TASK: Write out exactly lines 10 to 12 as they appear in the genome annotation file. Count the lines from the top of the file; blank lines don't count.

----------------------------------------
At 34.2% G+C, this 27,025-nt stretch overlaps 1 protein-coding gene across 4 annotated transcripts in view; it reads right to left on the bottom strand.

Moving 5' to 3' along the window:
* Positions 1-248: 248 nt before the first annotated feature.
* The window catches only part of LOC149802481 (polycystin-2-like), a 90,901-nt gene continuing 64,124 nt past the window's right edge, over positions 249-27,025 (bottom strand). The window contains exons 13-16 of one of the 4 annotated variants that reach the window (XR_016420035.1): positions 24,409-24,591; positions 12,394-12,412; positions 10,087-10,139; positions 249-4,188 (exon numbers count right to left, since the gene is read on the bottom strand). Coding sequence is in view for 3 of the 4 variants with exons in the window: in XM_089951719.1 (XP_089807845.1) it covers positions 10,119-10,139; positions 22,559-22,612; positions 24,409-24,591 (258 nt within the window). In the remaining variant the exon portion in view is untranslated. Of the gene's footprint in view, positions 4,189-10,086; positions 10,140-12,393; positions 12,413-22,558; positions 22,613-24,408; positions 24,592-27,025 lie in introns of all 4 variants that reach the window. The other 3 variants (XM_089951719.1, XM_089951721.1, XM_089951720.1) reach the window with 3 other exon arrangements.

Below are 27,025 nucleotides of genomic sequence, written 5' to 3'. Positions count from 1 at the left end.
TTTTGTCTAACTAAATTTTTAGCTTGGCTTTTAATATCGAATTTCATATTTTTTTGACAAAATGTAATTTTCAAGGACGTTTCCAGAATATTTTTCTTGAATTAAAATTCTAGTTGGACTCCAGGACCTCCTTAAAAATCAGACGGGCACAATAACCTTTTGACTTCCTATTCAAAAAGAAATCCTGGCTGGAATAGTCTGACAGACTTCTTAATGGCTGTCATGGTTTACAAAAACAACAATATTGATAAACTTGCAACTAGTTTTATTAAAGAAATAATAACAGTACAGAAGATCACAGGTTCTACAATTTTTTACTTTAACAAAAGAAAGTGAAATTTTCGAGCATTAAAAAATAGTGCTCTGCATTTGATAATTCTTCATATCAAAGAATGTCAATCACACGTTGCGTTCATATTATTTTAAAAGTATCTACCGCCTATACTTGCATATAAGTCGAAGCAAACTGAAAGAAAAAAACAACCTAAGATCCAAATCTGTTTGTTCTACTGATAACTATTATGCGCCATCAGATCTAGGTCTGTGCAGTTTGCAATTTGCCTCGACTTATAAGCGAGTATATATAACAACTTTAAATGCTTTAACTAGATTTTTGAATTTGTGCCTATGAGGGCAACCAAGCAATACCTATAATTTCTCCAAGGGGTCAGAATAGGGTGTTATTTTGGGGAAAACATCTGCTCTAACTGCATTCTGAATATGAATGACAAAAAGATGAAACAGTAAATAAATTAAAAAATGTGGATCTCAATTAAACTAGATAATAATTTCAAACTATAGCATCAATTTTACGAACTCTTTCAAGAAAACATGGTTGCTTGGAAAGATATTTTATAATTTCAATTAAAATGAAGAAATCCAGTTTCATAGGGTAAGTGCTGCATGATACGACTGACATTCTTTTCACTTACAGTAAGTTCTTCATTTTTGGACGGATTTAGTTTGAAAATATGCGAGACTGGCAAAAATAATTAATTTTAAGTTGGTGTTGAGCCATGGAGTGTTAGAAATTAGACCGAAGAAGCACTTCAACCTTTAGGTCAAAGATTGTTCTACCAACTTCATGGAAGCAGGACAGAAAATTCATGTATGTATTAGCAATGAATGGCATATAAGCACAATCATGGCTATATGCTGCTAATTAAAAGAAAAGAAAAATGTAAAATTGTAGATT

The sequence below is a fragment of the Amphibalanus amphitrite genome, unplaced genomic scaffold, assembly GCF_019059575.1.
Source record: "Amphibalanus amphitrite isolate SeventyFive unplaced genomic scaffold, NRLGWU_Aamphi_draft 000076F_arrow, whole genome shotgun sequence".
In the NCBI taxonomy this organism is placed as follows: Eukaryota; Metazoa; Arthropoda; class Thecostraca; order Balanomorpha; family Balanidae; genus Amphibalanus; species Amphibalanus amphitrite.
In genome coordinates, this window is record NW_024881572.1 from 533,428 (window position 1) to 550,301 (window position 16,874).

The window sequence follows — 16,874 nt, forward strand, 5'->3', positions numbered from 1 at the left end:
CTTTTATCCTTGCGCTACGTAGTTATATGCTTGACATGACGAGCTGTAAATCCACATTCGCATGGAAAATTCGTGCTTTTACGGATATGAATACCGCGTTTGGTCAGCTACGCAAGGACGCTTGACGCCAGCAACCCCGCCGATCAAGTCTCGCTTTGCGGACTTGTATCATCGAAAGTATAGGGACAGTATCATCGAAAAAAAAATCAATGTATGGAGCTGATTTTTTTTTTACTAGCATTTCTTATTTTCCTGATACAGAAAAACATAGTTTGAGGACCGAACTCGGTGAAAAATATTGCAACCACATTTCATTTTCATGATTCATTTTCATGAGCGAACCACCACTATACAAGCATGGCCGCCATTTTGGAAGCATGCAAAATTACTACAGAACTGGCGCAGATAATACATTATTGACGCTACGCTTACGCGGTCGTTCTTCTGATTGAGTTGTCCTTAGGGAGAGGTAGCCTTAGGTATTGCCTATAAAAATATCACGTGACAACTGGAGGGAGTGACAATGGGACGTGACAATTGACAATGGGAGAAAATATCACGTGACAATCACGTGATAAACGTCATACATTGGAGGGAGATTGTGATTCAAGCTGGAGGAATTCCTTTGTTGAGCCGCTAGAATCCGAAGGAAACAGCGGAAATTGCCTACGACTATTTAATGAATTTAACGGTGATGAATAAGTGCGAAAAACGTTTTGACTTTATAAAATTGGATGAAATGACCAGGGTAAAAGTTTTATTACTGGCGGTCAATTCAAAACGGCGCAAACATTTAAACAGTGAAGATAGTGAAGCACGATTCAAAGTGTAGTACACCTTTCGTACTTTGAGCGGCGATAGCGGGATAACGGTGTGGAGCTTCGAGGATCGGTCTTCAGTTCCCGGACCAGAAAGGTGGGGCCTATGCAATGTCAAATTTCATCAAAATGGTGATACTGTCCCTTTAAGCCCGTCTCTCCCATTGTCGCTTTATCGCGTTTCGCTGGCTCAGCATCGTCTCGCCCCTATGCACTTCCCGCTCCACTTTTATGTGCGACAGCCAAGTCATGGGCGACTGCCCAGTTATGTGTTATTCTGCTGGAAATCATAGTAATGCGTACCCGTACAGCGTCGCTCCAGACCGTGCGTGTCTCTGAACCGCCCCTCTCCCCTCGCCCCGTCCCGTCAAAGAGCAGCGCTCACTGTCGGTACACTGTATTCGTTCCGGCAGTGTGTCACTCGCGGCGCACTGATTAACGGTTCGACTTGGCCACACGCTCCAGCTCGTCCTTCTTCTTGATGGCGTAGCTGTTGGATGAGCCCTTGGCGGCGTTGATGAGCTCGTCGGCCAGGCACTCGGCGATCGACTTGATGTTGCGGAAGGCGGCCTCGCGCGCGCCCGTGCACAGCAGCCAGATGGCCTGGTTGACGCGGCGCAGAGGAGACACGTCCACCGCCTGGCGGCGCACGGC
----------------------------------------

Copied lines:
In genome coordinates, this window is record NW_024881572.1 from 533,428 (window position 1) to 550,301 (window position 16,874).

The window sequence follows — 16,874 nt, forward strand, 5'->3', positions numbered from 1 at the left end:
CTTTTATCCTTGCGCTACGTAGTTATATGCTTGACATGACGAGCTGTAAATCCACATTCGCATGGAAAATTCGTGCTTTTACGGATATGAATACCGCGTTTGGTCAGCTACGCAAGGACGCTTGACGCCAGCAACCCCGCCGATCAAGTCTCGCTTTGCGGACTTGTATCATCGAAAGTATAGGGACAGTATCATCGAAAAAAAAATCAATGTATGGAGCTGATTTTTTTTTTACTAGCATTTCTTATTTTCCTGATACAGAAAAACATAGTTTGAGGACCGAACTCGGTGAAAAATATTGCAACCACATTTCATTTTCATGATTCATTTTCATGAGCGAACCACCACTATACAAGCATGGCCGCCATTTTGGAAGCATGCAAAATTACTACAGAACTGGCGCAGATAATACATTATTGACGCTACGCTTACGCGGTCGTTCTTCTGATTGAGTTGTCCTTAGGGAGAGGTAGCCTTAGGTATTGCCTATAAAAATATCACGTGACAACTGGAGGGAGTGACAATGGGACGTGACAATTGACAATGGGAGAAAATATCACGTGACAATCACGTGATAAACGTCATACATTGGAGGGAGATTGTGATTCAAGCTGGAGGAATTCCTTTGTTGAGCCGCTAGAATCCGAAGGAAACAGCGGAAATTGCCTACGACTATTTAATGAATTTAACGGTGATGAATAAGTGCGAAAAACGTTTTGACTTTATAAAATTGGATGAAATGACCAGGGTAAAAGTTTTATTACTGGCGGTCAATTCAAAACGGCGCAAACATTTAAACAGTGAAGATAGTGAAGCACGATTCAAAGTGTAGTACACCTTTCGTACTTTGAGCGGCGATAGCGGGATAACGGTGTGGAGCTTCGAGGATCGGTCTTCAGTTCCCGGACCAGAAAGGTGGGGCCTATGCAATGTCAAATTTCATCAAAATGGTGATACTGTCCCTTTAAGCCCGTCTCTCCCATTGTCGCTTTATCGCGTTTCGCTGGCTCAGCATCGTCTCGCCCCTATGCACTTCCCGCTCCACTTTTATGTGCGACAGCCAAGTCATGGGCGACTGCCCAGTTATGTGTTATTCTGCTGGAAATCATAGTAATGCGTACCCGTACAGCGTCGCTCCAGACCGTGCGTGTCTCTGAACCGCCCCTCTCCCCTCGCCCCGTCCCGTCAAAGAGCAGCGCTCACTGTCGGTACACTGTATTCGTTCCGGCAGTGTGTCACTCGCGGCGCACTGATTAACGGTTCGACTTGGCCACACGCTCCAGCTCGTCCTTCTTCTTGATGGCGTAGCTGTTGGATGAGCCCTTGGCGGCGTTGATGAGCTCGTCGGCCAGGCACTCGGCGATCGACTTGATGTTGCGGAAGGCGGCCTCGCGCGCGCCCGTGCACAGCAGCCAGATGGCCTGGTTGACGCGGCGCAGAGGAGACACGTCCACCGCCTGGCGGCGCACGGC